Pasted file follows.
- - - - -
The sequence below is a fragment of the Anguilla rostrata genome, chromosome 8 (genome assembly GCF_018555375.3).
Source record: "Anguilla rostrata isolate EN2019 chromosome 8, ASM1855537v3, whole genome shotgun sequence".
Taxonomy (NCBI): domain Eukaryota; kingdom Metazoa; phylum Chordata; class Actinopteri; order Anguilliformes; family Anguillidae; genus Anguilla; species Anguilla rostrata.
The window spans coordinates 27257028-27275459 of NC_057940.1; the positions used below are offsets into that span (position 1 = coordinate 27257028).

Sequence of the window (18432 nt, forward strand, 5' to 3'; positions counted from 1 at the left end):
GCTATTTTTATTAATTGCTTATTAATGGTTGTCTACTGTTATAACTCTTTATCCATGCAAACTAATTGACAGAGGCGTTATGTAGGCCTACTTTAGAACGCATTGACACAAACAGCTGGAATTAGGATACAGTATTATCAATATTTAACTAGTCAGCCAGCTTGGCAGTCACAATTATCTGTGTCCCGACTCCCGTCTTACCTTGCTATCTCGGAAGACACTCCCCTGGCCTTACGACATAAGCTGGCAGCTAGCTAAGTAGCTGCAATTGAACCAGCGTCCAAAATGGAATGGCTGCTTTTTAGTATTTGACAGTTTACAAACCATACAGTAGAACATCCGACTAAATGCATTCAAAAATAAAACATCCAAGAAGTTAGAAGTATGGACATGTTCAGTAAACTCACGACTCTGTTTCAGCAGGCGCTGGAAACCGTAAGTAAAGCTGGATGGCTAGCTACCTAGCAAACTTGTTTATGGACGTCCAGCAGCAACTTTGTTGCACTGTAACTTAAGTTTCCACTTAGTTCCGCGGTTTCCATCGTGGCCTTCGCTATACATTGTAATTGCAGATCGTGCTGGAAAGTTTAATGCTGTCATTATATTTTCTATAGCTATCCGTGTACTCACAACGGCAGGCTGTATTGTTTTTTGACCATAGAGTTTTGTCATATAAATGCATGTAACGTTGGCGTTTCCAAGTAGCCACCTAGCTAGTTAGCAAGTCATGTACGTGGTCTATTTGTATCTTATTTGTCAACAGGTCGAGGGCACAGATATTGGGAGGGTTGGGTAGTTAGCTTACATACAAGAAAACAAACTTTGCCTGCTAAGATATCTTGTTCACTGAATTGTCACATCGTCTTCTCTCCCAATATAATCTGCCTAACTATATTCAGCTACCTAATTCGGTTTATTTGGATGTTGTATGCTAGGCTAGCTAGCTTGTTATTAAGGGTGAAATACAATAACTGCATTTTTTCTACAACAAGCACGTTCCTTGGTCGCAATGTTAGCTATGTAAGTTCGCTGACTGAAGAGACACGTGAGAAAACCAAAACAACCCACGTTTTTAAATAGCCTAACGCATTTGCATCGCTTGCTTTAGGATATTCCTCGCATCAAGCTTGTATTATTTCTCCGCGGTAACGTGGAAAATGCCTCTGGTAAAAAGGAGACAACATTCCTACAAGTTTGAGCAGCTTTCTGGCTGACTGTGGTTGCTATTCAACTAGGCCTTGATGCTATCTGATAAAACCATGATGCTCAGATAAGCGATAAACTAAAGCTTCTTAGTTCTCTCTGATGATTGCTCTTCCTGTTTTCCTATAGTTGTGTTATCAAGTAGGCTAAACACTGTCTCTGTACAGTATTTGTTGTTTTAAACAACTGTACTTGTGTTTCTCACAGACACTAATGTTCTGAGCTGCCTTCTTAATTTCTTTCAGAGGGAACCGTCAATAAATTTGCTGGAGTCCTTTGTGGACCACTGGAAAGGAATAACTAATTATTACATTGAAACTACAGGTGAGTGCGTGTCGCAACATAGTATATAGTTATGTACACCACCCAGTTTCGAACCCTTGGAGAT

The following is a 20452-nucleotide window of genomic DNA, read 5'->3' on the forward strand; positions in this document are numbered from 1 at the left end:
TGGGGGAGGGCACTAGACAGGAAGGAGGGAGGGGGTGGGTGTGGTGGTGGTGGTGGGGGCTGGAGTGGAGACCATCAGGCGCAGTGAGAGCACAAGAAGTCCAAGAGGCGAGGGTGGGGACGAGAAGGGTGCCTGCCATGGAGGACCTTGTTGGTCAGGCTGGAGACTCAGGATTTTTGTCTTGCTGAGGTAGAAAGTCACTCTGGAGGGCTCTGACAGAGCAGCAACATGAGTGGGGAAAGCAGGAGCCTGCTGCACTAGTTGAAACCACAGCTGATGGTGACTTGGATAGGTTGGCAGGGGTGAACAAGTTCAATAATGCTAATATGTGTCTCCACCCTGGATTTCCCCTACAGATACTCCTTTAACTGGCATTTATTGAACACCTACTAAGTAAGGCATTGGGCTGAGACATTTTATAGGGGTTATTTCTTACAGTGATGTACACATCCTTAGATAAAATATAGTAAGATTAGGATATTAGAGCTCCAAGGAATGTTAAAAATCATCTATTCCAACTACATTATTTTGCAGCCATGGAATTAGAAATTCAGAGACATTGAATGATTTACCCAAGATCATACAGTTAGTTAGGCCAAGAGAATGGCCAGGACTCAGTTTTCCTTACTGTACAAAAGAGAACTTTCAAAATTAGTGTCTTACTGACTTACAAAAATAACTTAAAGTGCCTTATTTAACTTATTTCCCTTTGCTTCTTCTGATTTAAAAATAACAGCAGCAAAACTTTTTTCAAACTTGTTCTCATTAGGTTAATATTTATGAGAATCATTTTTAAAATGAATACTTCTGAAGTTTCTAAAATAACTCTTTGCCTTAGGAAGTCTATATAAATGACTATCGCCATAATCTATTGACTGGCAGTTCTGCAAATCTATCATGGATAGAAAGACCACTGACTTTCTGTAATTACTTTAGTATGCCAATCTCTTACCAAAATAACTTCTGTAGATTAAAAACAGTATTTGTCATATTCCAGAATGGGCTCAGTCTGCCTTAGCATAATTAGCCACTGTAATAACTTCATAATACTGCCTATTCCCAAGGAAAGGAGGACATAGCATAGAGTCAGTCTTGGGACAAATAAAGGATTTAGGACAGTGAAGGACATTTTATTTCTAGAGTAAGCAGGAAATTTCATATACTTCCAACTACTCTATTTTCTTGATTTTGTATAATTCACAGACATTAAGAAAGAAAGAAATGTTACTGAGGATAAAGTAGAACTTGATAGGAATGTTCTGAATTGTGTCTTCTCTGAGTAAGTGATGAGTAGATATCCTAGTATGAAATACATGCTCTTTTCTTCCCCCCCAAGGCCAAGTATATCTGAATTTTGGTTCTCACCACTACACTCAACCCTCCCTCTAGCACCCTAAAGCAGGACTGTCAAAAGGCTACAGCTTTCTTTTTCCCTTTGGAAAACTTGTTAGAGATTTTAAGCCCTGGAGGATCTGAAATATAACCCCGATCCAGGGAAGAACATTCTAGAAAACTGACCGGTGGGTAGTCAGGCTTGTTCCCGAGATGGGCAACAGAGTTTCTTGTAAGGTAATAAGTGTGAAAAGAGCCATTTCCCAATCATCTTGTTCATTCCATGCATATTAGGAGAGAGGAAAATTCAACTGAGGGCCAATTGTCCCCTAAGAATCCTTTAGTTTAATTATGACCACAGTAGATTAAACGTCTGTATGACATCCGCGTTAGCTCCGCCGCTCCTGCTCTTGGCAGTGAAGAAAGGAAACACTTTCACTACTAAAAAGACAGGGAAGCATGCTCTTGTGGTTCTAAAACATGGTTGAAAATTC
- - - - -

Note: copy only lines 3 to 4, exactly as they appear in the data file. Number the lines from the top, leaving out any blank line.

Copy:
Taxonomy (NCBI): domain Eukaryota; kingdom Metazoa; phylum Chordata; class Actinopteri; order Anguilliformes; family Anguillidae; genus Anguilla; species Anguilla rostrata.
The window spans coordinates 27257028-27275459 of NC_057940.1; the positions used below are offsets into that span (position 1 = coordinate 27257028).